It also had a patend date of 1916 cast in the top and on the bottom a hole was drilled over each drum so it would drip plenty of oil on the trans drums right between the ends of the bands.


Top of pagePrevious messageNext messageBottom of page Link to this message  By Hal Schedler, Sacramento on Tuesday, November 03, 2015 - 12:38 am:

Aaron, I have a drilled A crank and an engine driven oil pump. The engine pump is never starved for oil. I have an oil pressure gauge and it is always at 40 psi. I'll have to measure oil flow sometime.


Top of pagePrevious messageNext messageBottom of page Link to this message  By Dan McEachern on Tuesday, November 03, 2015 - 02:20 am:

Aaron- the oilers you are referring to were made by our beloved Max Edmonds- the one and only. Dan


Top of pagePrevious messageNext messageBottom of page Link to this message  By Steve Tomaso - Longbranch,WA on Tuesday, November 03, 2015 - 08:34 am:

I remember speaking with Max on several occasions - heck of a guy !


Top of pagePrevious messageNext messageBottom of page Link to this message  By Bud Holzschuh - Panama City, FL on Tuesday, November 03, 2015 - 09:07 am:

Chris

Thanks for the photo. Its obvious that some thinking went into the design of the underside!


Top of pagePrevious messageNext messageBottom of page Link to this message  By Russell Prideaux Margaret River West Oz on Tuesday, November 03, 2015 - 09:18 am:

I bought this of someone here on the forum last year.
Looked pretty new, not sure how old it is.


Top of pagePrevious messageNext messageBottom of page Link to this message  By Aaron Griffey, Hayward Ca. on Tuesday, November 03, 2015 - 10:27 am:

Yes! That was him, Max Edmunds. He also had Ruckstel shift knobs.
He sold a bunch of those oilers.


Top of pagePrevious messageNext messageBottom of page Link to this message  By Bob Trevan - Australia on Tuesday, November 03, 2015 - 02:26 pm:

Hi Hal.
I am running a similar A crank and oil system.

DO YOU HAVE AN EXTRA OIL SUPPLY IN AN EXTENDED SUMP UNDER THE ENGINE ?.


Top of pagePrevious messageNext messageBottom of page Link to this message  By Steve Rinaldo on Tuesday, November 03, 2015 - 04:29 pm:

I modified the magneto pick up point like in the photos above and checked that the engine does have oil slingers. When I started the engine and did get some oil through the pipe going forward, not a lot but some. I guess I'll have to live with it until I can find a high flow kit. Thanks for all the help. Steve


Top of pagePrevious messageNext messageBottom of page Link to this message  By Roger Karlsson, southern Sweden on Wednesday, November 04, 2015 - 06:06 am:

Look at Gary Tillstrom's bendix housing oiler in this thread: http://www.mtfca.com/discus/messages/50893/72043.html?1226716561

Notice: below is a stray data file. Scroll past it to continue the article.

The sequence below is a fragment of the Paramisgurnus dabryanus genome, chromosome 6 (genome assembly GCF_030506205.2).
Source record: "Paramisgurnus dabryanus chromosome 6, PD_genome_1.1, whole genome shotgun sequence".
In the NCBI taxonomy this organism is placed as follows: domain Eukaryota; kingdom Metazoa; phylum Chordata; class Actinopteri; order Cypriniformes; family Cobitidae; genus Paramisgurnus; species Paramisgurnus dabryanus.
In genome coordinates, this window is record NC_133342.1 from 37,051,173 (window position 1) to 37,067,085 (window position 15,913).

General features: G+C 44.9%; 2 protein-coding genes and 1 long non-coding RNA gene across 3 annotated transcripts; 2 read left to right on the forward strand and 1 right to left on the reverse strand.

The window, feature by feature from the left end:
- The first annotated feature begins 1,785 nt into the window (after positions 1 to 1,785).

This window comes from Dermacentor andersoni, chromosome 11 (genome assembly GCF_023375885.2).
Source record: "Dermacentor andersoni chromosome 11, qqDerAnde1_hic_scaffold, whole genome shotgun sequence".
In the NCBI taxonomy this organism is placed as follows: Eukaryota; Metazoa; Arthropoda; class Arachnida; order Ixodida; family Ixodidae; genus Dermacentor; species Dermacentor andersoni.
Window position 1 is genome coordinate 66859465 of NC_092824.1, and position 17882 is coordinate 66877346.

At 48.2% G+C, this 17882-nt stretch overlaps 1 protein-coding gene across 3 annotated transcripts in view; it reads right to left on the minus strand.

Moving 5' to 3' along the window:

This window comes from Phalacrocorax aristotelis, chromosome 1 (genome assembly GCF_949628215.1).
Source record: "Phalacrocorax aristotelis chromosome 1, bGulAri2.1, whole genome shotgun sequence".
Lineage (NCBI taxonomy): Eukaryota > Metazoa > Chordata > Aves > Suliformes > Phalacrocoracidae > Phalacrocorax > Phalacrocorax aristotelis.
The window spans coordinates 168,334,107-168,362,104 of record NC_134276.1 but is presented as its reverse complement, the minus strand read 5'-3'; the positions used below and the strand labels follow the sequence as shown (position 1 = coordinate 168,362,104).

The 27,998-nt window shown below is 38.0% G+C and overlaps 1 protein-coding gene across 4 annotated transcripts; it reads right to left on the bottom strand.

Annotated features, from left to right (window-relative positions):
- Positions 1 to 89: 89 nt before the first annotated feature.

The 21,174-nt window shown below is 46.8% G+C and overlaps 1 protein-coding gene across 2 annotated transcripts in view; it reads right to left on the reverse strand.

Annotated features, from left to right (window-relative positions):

Easy to copy and it should give quite a gush of oil to the front of the pan :-)

b1
b2
b3


Top of pagePrevious messageNext messageBottom of page Link to this message  By John McGinnis in San Jose area, CA. on Wednesday, November 04, 2015 - 07:15 am:

Here is another approach...collecting oil from starter ring gear....seems to work.
oiler


Top of pagePrevious messageNext messageBottom of page Link to this message  By Roger Karlsson, southern Sweden on Wednesday, November 04, 2015 - 07:28 am:

Yes, that's the most efficient method - though you'll have to pull the hogshead, so it's not as easy bolt on as other options that flows less.

Here's the high volume oiler as a full kit:
http://www.texastparts.com/mm5/merchant.mvc?Screen=PROD&Store_Code=TTP&Product_C ode=T3081-HVOLKit&Category_Code=k

Or just as castings to complete yourself:
http://www.snydersantiqueauto.com/oil-line-brackets


Top of pagePrevious messageNext messageBottom of page Link to this message  By John McGinnis in San Jose area, CA. on Wednesday, November 04, 2015 - 08:05 am:

As a note...the available high volume kits work with systems which still have magnets. The one I illustrate, and made, is for systems with magnets removed. The flywheel gear is the primary source of oil flow so the pickup needs to be positioned accordingly on the hogshead.
Actually, I really don't know what goes on inside that hogshead..oil flow wise.


Top of pagePrevious messageNext messageBottom of page Link to this message  By John McGinnis in San Jose area, CA. on Wednesday, November 04, 2015 - 08:11 am:

OOps...perhaps I should have mentioned the possibility of oil paddles/slingers on the flywheel.


Top of pagePrevious messageNext messageBottom of page Link to this message  By Steve Rinaldo on Wednesday, November 04, 2015 - 04:37 pm:

Snyder's has the high volume kit and it's on its way. Steve